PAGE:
hawthorne_young - Warning Concerning Copyright Restrictions...

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Warning Concerning Copyright Restrictions The Copyright law of the United States (Title 17, United States Code) governs the making of photocopies or other reproductions of copyright material. Under certain conditions specified in the law, libraries and archives are authorized to furnish a photocopy or other reproduction. One of these specified conditions is that the photocopy or reproduction not be "used for any purposes other than private study, scholarship, or research." If a user makes a request for, or later uses, a photocopy or reproduction for purposes in excess of "fair use," that user may be liable for copyright infringement.
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1272 ~ NATHANIEL HAWTHORNE 1804-1864 In 1879, the author Henry James called Nathaniel Hawthorne "the most valuable example of American genius," expressing the widely held belief that he was the most significimt fiction writer of the antebellum period. Readers continue to celebrate Hawthorne for his prose style, his perceptive renderings of New England history, his psychological acuity, and his vivid characterizations-especially of female charac- ters. Still, for many, he remains tantalizingly elusive,a writer who-as he remarked in the "Custom-House" introduction to The Scarlet Letter-wished to keep '.'the inmost Me behind its veil." He was to be sure adeeply private man, but the elu- siveness of his fiction stems from a deliberate aesthetic of ambiguity, a refusal to "stick a pin through a butterfly" (as he put it in the preface to The House of the Seven Gables) by imposing a single moral on a story. Withholding interpretation-or offer- ing multiple and conflicting interpretations-Hawthorne not only makes readers do their own interpretive work but also shows how interpretation is often a form of self- expression. ' Hawthorne was born on July 4, 1804, in Salem, Massachusetts. His prominent Puri- tan ancestors on the Hawthorne side of the family were among the first settlers of lVIassachusetts and ineluded a judge in the Salem witchcraft trials of 1692. The men in his mother's family, the Mannings, were tradesmen and businessmen. When Hawthorne's sea-captain father died in Surinam of yellow fever in 1808, his mother, Elizabeth Manning Hawthorne, moved with her three children into the Manning fam- ily's commodious house in Salem. There, with his mother, sisters, grandparents, two aunts, and five uncles, Hawthorne discovered his love of reading, displaying particular interest as a boy in John Bunyan's Puritan allegory The Pilgrim's Progress. In 1813 he injured his foot in an accident, was fitted with a protective boot and crutches and, while remaining home from school during the long recuperation period, continued to read extensively. By his midteens he was reading the novelists Henry Fielding, Tobias Smol- let, William Godwin, and Sir Walter Scott, while forming an ambition, as he wrote his sister Elizabeth when he was sixteen, of "becoming an Author, and relying for support upon my pen." Hawthorne enjoyed long visits to the Manning properties at Sebago Lake, Maine, and at age seventeen enrolled at Bowdoin College in Brunswick, Maine.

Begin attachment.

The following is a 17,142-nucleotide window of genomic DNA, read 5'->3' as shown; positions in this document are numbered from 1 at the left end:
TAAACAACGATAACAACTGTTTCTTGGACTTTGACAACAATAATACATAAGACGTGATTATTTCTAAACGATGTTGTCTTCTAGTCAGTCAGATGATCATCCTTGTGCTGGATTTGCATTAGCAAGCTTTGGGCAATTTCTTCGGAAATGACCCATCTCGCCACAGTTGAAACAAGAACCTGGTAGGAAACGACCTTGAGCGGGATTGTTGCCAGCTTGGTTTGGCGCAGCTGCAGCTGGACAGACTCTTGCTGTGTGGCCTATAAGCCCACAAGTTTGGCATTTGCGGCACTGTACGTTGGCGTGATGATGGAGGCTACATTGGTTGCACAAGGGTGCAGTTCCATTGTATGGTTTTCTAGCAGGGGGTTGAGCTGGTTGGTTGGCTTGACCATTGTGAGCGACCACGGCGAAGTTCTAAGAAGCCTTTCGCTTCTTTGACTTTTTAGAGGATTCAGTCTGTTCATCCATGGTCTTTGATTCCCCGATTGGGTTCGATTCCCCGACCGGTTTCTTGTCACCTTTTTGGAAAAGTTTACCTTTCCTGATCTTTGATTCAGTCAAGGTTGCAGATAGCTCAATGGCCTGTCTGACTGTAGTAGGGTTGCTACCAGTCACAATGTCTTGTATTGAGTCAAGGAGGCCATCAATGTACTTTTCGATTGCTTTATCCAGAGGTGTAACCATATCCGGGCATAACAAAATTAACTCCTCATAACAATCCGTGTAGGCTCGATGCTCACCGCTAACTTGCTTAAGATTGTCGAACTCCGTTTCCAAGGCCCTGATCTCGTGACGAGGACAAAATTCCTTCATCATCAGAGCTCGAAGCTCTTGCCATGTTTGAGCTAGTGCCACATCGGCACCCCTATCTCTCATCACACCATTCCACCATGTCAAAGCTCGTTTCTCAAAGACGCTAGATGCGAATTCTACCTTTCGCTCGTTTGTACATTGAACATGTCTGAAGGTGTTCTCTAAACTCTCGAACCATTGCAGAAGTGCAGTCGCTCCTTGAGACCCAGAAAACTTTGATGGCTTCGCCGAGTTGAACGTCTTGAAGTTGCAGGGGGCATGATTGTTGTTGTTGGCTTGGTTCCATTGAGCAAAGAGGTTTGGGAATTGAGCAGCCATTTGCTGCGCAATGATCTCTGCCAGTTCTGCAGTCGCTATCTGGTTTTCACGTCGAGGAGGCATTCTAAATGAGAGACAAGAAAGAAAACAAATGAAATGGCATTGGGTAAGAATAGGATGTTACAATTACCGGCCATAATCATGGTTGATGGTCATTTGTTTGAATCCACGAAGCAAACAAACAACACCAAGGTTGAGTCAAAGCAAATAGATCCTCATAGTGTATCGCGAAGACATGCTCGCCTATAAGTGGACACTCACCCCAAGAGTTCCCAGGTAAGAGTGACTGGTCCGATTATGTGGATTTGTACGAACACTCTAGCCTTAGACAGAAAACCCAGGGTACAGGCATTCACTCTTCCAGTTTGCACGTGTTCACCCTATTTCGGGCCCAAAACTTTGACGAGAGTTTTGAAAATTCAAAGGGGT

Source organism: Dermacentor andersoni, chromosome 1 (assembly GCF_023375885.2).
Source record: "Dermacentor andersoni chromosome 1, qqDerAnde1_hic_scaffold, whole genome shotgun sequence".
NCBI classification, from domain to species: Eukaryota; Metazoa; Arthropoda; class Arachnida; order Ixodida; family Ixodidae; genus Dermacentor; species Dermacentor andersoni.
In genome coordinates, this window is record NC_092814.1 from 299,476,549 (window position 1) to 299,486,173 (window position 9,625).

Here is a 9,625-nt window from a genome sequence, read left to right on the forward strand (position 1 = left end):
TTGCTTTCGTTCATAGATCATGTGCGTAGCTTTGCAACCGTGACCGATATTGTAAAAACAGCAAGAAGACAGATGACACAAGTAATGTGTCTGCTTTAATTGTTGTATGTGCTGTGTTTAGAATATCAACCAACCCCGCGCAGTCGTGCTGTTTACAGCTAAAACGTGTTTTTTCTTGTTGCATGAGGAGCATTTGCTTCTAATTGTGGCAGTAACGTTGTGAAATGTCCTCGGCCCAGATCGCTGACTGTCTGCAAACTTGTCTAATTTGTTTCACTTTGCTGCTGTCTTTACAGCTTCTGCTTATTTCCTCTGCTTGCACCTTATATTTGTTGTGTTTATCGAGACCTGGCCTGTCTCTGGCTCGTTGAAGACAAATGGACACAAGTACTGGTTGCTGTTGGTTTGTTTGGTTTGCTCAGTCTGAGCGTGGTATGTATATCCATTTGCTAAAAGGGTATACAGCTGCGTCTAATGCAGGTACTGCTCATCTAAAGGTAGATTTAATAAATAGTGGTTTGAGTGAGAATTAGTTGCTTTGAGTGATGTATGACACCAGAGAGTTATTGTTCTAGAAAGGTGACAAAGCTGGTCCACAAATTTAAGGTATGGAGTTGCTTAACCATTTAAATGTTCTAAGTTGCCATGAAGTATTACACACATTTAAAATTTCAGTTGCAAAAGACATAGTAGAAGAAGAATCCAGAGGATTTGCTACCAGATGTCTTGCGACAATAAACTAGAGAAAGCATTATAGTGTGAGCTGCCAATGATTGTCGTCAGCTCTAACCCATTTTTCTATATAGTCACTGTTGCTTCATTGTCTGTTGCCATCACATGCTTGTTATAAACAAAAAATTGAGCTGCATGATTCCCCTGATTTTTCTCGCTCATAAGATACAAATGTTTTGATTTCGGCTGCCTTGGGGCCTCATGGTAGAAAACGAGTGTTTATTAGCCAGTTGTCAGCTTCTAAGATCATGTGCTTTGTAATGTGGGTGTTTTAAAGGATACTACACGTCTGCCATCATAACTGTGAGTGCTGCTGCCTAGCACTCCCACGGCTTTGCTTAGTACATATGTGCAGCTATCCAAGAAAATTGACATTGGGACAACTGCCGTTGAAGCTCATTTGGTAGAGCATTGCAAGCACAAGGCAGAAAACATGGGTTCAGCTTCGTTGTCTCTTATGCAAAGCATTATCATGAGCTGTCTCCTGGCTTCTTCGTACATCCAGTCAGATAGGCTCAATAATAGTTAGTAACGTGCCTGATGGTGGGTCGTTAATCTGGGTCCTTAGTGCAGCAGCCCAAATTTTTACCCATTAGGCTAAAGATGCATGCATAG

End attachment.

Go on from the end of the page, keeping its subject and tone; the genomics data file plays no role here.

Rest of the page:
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This note was uploaded on 02/23/2011 for the course ECON 103 taught by Professor Staff during the Spring '08 term at University of Illinois, Urbana Champaign.

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hawthorne_young - Warning Concerning Copyright Restrictions...

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